Paris – Scientists with the European Space Observatory (ESO) released on Wednesday a new image of the Milky Way four times bigger that the first release.
This new image is the result of The ATLASGAL survey, a mapping mission with nearly 70 associated science papers mainly published in the journal Astronomy and Astrophysics.
The new ATLASGAL maps, which details the cold areas distributed throughout the Milky Way, cover an area of 140 degrees long and 3 degrees wide. These new maps are also of higher quality. This not only gave it much bigger survey distance than before, it is also shown much greater detail giving them the opportunity to re-observed to obtain a more uniform data quality over the whole survey area.
The survey was made with APEX, one of ESO’s specialized telescopes in Chile. It was completed using wavelengths of light that lie between radio waves and infrared radiation. The images were able to reveal concentrations of dense gas with temperatures near absolute zero. These dense, cold gas clouds are the future construction sites for new stars, and this image will help scientists find and study them.
“ATLASGAL provides exciting insights into where the next generation of high-mass stars and clusters form. By combining these with observations from Planck, we can now obtain a link to the large-scale structures of giant molecular clouds,” Timea Csengeri, one of the researchers in a news release said.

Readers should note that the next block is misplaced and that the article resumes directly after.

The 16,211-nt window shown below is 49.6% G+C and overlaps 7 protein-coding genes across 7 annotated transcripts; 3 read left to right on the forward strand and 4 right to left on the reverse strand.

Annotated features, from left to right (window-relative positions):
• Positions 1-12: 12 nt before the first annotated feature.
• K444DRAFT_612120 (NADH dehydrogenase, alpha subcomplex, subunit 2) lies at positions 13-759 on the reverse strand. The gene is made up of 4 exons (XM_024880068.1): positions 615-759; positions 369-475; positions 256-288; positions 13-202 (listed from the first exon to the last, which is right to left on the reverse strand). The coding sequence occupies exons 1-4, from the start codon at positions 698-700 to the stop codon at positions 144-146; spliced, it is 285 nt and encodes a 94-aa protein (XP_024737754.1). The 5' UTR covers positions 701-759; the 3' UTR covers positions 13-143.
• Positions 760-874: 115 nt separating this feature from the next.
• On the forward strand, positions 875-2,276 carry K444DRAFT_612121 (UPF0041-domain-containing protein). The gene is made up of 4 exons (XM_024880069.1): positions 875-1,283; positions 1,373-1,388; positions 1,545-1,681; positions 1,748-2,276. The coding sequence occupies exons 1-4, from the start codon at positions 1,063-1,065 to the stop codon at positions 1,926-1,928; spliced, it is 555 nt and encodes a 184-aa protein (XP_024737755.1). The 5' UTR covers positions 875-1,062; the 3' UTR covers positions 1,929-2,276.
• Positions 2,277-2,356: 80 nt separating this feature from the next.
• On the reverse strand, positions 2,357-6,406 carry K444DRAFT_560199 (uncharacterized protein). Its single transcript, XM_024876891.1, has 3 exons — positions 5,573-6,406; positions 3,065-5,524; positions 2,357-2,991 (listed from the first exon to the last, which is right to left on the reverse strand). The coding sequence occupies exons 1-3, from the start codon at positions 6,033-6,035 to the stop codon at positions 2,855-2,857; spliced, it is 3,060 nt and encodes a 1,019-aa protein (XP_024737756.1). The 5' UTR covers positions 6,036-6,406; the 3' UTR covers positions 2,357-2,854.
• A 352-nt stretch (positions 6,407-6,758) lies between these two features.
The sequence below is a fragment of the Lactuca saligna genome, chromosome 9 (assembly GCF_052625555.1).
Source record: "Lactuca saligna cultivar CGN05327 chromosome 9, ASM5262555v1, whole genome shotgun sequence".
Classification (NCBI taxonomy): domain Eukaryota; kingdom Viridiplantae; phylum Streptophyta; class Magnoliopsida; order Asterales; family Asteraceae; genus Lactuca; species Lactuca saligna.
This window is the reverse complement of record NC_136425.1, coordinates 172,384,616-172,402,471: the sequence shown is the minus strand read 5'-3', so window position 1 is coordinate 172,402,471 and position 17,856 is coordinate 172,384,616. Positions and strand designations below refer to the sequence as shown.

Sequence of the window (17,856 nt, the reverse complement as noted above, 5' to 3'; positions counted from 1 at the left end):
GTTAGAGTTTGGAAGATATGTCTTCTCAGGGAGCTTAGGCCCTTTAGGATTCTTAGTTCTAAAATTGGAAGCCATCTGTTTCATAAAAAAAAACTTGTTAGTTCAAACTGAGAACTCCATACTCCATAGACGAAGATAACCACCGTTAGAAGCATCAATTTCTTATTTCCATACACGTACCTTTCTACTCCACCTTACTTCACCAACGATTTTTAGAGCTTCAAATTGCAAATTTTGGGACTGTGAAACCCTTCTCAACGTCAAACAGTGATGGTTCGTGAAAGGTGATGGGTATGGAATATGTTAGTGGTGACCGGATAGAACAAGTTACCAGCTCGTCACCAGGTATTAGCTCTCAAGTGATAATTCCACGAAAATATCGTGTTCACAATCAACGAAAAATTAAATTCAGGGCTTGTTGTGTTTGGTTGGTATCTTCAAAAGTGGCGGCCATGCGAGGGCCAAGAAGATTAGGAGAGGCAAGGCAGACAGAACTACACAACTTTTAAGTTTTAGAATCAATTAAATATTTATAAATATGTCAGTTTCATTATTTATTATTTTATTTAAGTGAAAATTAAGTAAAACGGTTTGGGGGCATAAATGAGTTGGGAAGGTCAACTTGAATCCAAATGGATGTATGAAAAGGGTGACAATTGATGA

New maps open up possibilities for Scientist
The new map is giving astronomers a transformational look to study what is called the cold universe. This opens up the possibilities of new discoveries as scientists mine the dataset for more clues about the Milky Way.
Researchers have used that information to track down star-making factories in the galaxy and get a better idea of just where they are as well as how they work.
Friedrich Wyrowski, an astronomer and APEX scientist at the Max Planck Institute for Radio Astronomy in Bonn, Germany said that with the new survey scientist will be able to find all of the raw material for star formation in the Milky Way that was previously hidden from view.
How does APEX work?
ESO’s specialized telescope is placed 16,700 feet above sea level on Chile’s Chajnantor Plateau. It works with a 39-foot dish that peers into the universe and measures light radiation, which comes from the most frigid objects in the universe, also known as cold dust.
The APEX telescope is able to spot cold dust thanks to a sensor called LABOCA that is itself ultracold. By cooling this sensor to less than 0.3 degrees above absolute zero, it has a high sensitivity for submillimeter radiation coming from cold dust. LABOCA also has a wide field of view that is equal to one-third of the diameter of the full moon, so it can capture huge masses of the sky.
Source: Fox News